Explorations in the footsteps of Turner, Cotman and Ruskin with Professor David Hill
This article is prompted by a watercolour that Turner made on his tour to the Alps in 1836. That tour was the subject of the exhibition Turner, Mont Blanc and the Val d’Aosta held at the Archaeological Museum in Aosta in 2000. At that time I identified its subject as the French town of Sallanches, in the Savoy Alps. The watercolour was exhibited by Lowell Libson in New York in January 2015, re-identified as Chambery, which was one of the last sites that Turner visited in 1836. The re-identification was made by Ian Warrell in an essay published in Lowell Libson’s 2015 catalogue.* My purpose here is to stand by my original identification: The subject remains Sallanches.
*Lowell Libson’s 2015 catalogue can be downloaded as a pdf by clicking on the link below. Use your browser’s ‘back’ button to return to this page:
The watercolour, and Ian Warrell’s article, is at page 120.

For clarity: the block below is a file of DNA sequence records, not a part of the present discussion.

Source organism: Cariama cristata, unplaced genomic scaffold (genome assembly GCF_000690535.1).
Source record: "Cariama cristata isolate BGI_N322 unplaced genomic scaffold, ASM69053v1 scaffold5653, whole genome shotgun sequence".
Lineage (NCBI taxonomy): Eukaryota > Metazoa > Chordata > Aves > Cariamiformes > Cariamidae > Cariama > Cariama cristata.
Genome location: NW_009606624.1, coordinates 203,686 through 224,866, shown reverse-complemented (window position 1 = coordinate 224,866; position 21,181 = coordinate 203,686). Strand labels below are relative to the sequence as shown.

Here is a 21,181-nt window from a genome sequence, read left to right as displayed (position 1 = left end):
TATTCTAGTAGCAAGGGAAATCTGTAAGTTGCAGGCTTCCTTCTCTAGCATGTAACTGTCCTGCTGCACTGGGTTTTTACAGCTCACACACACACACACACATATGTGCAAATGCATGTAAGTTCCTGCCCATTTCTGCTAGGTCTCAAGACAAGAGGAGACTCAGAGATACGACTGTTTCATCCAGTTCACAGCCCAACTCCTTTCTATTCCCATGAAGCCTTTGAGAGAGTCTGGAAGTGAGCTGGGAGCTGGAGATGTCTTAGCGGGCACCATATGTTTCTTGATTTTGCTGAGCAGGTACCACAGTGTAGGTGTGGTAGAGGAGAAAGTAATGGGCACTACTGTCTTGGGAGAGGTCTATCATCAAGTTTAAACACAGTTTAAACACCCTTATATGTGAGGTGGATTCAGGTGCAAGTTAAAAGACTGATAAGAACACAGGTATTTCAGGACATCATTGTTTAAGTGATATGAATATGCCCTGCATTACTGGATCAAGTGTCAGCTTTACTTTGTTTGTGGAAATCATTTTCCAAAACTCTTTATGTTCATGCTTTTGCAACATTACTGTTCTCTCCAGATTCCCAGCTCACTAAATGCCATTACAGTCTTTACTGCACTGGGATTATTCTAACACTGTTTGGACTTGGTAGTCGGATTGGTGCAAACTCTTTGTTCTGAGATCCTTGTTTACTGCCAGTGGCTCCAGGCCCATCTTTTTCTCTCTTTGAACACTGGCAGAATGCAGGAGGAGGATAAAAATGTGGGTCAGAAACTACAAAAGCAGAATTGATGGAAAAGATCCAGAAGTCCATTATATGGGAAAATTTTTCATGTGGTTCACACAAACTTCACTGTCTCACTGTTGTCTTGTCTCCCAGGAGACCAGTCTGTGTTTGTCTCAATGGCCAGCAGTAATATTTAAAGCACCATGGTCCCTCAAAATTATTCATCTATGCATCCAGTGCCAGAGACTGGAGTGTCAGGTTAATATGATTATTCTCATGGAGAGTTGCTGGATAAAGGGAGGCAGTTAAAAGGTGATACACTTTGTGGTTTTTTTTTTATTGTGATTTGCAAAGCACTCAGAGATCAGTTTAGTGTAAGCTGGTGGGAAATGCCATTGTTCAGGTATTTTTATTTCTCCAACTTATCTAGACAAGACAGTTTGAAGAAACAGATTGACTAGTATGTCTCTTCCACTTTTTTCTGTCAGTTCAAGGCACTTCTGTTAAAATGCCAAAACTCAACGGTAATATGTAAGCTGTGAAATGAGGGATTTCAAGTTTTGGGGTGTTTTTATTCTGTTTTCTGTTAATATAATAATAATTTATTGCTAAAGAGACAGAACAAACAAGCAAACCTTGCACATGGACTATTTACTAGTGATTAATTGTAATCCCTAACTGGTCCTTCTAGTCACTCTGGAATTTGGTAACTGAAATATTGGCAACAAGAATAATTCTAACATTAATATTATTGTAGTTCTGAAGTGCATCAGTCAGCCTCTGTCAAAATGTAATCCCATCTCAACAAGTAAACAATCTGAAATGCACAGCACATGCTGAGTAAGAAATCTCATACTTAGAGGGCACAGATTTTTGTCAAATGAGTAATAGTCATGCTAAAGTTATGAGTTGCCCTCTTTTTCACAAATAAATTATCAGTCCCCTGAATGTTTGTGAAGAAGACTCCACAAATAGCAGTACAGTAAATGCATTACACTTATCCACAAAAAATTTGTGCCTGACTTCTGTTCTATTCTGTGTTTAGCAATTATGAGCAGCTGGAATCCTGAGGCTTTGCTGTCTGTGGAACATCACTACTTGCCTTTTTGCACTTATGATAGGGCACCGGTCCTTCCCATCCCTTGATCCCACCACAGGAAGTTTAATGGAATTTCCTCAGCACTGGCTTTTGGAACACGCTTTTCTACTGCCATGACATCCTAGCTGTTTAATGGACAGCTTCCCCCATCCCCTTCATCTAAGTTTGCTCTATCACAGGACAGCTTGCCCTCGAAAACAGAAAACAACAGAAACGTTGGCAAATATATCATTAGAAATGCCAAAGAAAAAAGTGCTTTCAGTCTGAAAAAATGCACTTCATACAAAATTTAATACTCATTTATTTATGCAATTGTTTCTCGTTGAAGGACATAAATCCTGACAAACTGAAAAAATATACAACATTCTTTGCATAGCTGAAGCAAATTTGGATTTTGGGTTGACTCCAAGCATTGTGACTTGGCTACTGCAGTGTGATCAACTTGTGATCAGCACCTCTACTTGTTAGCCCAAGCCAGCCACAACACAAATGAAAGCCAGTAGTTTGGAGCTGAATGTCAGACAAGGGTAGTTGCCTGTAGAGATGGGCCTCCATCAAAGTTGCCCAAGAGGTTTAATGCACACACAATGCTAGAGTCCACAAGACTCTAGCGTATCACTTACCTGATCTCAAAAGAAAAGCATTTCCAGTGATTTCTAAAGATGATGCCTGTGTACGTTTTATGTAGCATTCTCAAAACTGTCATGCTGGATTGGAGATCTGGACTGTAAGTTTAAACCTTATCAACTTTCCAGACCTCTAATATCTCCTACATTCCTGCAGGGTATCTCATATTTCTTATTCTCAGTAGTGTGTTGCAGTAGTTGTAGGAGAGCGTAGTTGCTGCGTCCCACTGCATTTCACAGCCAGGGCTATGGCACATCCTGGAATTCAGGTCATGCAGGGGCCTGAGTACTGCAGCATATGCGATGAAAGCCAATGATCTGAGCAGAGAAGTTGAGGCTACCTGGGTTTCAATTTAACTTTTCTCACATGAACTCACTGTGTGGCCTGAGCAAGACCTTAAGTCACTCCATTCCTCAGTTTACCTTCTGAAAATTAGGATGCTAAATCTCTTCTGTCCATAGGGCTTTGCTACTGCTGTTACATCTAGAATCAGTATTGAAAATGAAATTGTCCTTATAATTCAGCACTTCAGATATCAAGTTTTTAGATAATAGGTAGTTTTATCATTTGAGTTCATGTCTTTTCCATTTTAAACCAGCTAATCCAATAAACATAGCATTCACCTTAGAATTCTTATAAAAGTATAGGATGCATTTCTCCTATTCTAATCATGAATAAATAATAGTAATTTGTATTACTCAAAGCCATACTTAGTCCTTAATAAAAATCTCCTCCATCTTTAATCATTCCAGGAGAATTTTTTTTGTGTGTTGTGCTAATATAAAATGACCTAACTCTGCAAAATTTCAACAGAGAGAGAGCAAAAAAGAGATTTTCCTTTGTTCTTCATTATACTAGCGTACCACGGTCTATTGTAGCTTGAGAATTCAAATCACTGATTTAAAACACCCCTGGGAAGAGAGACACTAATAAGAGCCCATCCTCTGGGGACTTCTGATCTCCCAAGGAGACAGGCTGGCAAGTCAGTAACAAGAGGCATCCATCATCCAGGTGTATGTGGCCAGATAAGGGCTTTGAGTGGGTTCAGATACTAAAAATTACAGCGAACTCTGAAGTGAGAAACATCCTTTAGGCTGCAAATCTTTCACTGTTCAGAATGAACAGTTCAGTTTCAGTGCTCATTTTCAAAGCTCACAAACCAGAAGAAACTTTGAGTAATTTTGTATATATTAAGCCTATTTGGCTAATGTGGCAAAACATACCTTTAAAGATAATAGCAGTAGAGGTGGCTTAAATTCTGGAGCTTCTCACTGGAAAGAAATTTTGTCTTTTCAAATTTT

In Turner’s day Sallanches provided a halfway halt on the journey from Geneva to Chamonix. Most modern tourists rush by intent on snowy peaks but for Turner’s generation it was a very special place. As one heads south from Geneva the Arve valley contracts to a gorge at Cluses. Beyond that the valley opens out again, and at Sallanches provides the first sight of Mont Blanc. In my 1992 book Turner in the Alps, in which I traced the footsteps of his first visit to the Alps in 1802, I described this part of the valley as ‘the courtyard of Mont Blanc’, and most travellers took the time to take in the situation, and look forward to getting amongst the peaks. Turner particularly so, and he made several watercolours in the area. In 1836 he was retracing his own footsteps of thirty- four years earlier, and once again took the time to ground himself in the place properly.
He revisited his sites of 1802, and also found new ground to explore on the slopes above Sallanches, finding viewpoints around the valley of the Torrent de Sallanches. My contention is that the Lowell Libson watercolour is the culmination of these explorations.